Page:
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1982, Best Summer Ever: “Megaforce”

August 7, 2012

Okay, so Megaforce presents a bit of a problem, since I haven’t actually seen the film per se. Sorry about that. It’s not available on Netflix or iTunes, and the only versions available on eBay are VHS tapes (I mean, really…VHS? Why don’t I just watch it on a zoetrope?) Thankfully the intrepid video pirates community members of YouTube have uploaded some clips, and based off them, I think I have a pretty good idea what it’s about. Basically, Megaforce is a kind of 1980s version of Act of Valor—a realistic film treatment of what was certainly at the time one of the US military’s most covert and elite special forces unit. I mean, shit, they had jumpsuits. Doesn’t get much more elite than that.

Okay, so here’s one clip. It’s an important one—here is where we are introduced to Megaforce.

Megaforce is surely  of interest to military historians as it provides a illuminating glimpse into the early days of asymmetric warfare in the post-Vietnam era. Counter-insurgency was barely a thing in the decade or so after the conclusion of Vietnam, but the military was clearly pouring a lot of energy into creating smaller, more nimble fighting units. These units would be able to engage and neutralize small bands of insurgents without having to claim and hold the battle-space. Hence, as we can see, huge troop deployments and heavy mechanized units—armor, artillery, etc—were replaced by light, fast motorcycles armed with rockets and machine guns.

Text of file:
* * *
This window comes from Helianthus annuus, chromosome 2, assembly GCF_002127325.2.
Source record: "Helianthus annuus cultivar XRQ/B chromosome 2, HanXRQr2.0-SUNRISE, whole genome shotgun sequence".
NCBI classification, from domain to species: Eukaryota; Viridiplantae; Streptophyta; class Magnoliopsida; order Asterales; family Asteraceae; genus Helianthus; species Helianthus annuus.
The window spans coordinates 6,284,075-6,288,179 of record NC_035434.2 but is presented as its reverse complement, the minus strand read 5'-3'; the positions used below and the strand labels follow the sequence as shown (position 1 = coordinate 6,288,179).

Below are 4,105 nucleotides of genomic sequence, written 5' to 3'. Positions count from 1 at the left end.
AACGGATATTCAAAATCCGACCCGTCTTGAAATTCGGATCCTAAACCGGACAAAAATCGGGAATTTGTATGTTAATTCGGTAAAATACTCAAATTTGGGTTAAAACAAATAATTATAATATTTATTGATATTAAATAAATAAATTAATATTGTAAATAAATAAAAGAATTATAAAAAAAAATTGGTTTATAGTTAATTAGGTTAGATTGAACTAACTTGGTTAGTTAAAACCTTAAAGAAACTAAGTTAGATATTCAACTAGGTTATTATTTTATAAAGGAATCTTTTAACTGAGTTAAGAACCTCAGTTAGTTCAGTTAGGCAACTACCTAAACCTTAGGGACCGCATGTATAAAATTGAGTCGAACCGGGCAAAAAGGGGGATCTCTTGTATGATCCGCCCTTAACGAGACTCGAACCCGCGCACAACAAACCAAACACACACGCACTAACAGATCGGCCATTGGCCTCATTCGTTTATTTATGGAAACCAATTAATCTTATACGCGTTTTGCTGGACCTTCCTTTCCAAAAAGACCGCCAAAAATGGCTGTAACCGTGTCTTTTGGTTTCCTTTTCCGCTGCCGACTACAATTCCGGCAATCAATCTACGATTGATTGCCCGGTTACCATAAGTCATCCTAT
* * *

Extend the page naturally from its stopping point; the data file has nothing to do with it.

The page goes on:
Plus, people were really big into motorcycles in the early ‘80s. It was a carryover from Easy Rider.

Another minor but notable change is in the camouflage patterning on the vehicles. Throughout Vietnam and the post-Vietnam years, military camouflage was the standard OD green that harkened back to World War Two. But by 1982 it was clear that the greatest threat to US forces—assuming of course a proxy war, and not a full conventional engagement with Warsaw Pact forces—would come from the Middle East, whose instability had already erupted into violence on several occasions during the previous decade. For that reason, the vehicles sported an earth-tones based color scheme which would better blend in a desert environment, as well as an aggressive lightning-bolt design, which as any designer-van aficionado will attest, is the most effective pattern at projecting what would later be termed “shock and awe” (with the possible exceptions of either an alien landscape or a scantily-clad warrior woman—neither of which would be practical on a subcompact vehicle).

They probably put this on their Armored Personnel Carriers.

Now, here is a promotional shot from Megaforce, which shows the way that this unit’s battle-dress units and personal grooming standards differed from the regular army.

The control pad–while advanced in appearance–was probably an LED football game.

It was calculated that by the Vietnam War, soldiers were carrying roughly 150% more weight on their person in form of flack vests and other protective gear. To an extent this weight was offset by lighter weapons and ammunition, but where soldiers can ditch heavy encumbrances, they’re pretty much stuck with the body armor. This, along with the heavy helmets, was one of the biggest factors in the exceedingly high rate of casualties from heat-exhaustion. To that end, we see that Megaforce is outfitted with a stripped-down uniform that consists of a skin-tight jumpsuit. It’s light and probably weatherproof, and, more importantly, shows off the lean, muscular physique and impressive packages of the soldiers on the battlefield—both a good PR move, and a potent reminder of just who the enemy is facing and how big their cranks are.